I’ve been a Global Youth Ambassador for the International Children’s Palliative Care Network since February 2015, so over a year now. I consider this an enormous privilege, and I do hope I make a contribution to the charity and its work. I work with numerous charities, which are UK based, so it’s lovely to work with a charity making an impact globally. It’s especially wonderful to be working with a charity working globally on a topic I am very passionate about: palliative care for children and young people. My life has been transformed by palliative care, and I am very fortunate to live in a country where palliative care is not only available, but available to all, of a very high quality, with access to all the medications needed such as those for pain relief and others which can reduce suffering, and has the funding and staff needed to run the services. It’s not perfect and children’s and young adult’s palliative care is woefully underfunded, but we have it available, all the medications are available, and we can be supported holistically by palliative care services and hospices. Many countries, especially those in the developing world, don’t have access to palliative care or even medications such as Morphine for children. So children are dying in great pain, suffering terribly and have no support for them or their families to help them cope with the condition and to have a good death. This needs to change. There are approximately 20 million children worldwide with a life-threatening, life-shortening or terminal condition who could benefit from palliative care, but many don’t have access to it. We need to get palliative care to all who need it.
Champion for Children’s Palliative Care
ICPCN does fantastic work doing research, offering training, speaking at events and conferences, advocating for children and young people with life-shortening conditions, supporting people to set up palliative care services in developing countries, and helping to get palliative care to all the children worldwide who need it. The recent 2nd ICPCN conference in Buenos Aires, Children’s Palliative Care – NOW! was a huge success, and though I couldn’t be there, I was very proud to see my photo on a board talking about children’s palliative care champions. I love my roles within charities and making a difference, and I do hope to be able to continue to work with ICPCN in the future and help to get children globally the palliative care and medications they need to have quality of life, and a peaceful, pain-free death. Since I experience good palliative care, I know the impact it can have on your life, the way it can completely change your life for the better, and the lives of your family members, and I know it will allow me to have a peaceful death, hopefully in a place of my choosing. Every child has the right to a good death, and a good life, and palliative care needs to be available to all children, regardless of age, location, religion or language, and no matter what life-shortening condition they have.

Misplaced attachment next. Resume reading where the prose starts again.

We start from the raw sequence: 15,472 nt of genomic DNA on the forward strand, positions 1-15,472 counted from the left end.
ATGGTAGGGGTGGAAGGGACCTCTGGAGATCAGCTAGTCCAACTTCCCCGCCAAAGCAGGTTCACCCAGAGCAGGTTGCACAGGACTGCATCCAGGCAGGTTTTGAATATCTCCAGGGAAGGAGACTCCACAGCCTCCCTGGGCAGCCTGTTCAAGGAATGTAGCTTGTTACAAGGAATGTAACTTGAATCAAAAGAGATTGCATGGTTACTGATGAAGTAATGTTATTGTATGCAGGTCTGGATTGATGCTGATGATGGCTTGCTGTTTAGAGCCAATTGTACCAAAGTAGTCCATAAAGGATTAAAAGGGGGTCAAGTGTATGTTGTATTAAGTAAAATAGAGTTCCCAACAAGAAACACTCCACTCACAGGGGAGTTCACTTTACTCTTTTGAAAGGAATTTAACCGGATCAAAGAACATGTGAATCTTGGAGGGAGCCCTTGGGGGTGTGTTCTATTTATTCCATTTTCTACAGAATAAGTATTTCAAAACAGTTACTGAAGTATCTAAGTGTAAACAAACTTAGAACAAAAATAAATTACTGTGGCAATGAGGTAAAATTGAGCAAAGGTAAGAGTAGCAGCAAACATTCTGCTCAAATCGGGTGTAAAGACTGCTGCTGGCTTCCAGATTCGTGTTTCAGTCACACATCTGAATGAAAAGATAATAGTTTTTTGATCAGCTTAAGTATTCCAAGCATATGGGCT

Member of the Most Excellent Order of the British Empire (MB)
In the Queen’s New Years Honours 2016, I was appointed Member of the Most Excellent Order of the British Empire (MBE) for my services to Young People with Disabilities. Then on Thursday 9th June 2016, I received my MBE in my Investiture at Buckingham Palace, presented to me by His Royal Highness, The Prince of Wales. It is a huge honour to be appointed an MBE, especially given my young age, I’m only 22, and the fact that my period of work hasn’t spanned decades like many others. However, it’s highly unlikely that my life, and my work, will span decades, which makes it even more special to receive the Honour whilst I am at the peak of my work and able to enjoy being a Member of the Order. It is a huge honour to be recognised for my work. My charity, health and disability work gives me a positive focus away from the pain, suffering and struggles I have as a result of my conditions, and the restrictions the conditions and their complications impose upon my life. To have something to focus on, a purpose in life and an ability to use my experiences – good and bad – constructively to benefit others, is very important and a key component of my coping mechanism. Being able to distract myself with my work, and at the same time, advocate for, represent and support others with chronic and complex conditions and disabilities is a great way to use my energy in a productive and worthwhile manner.
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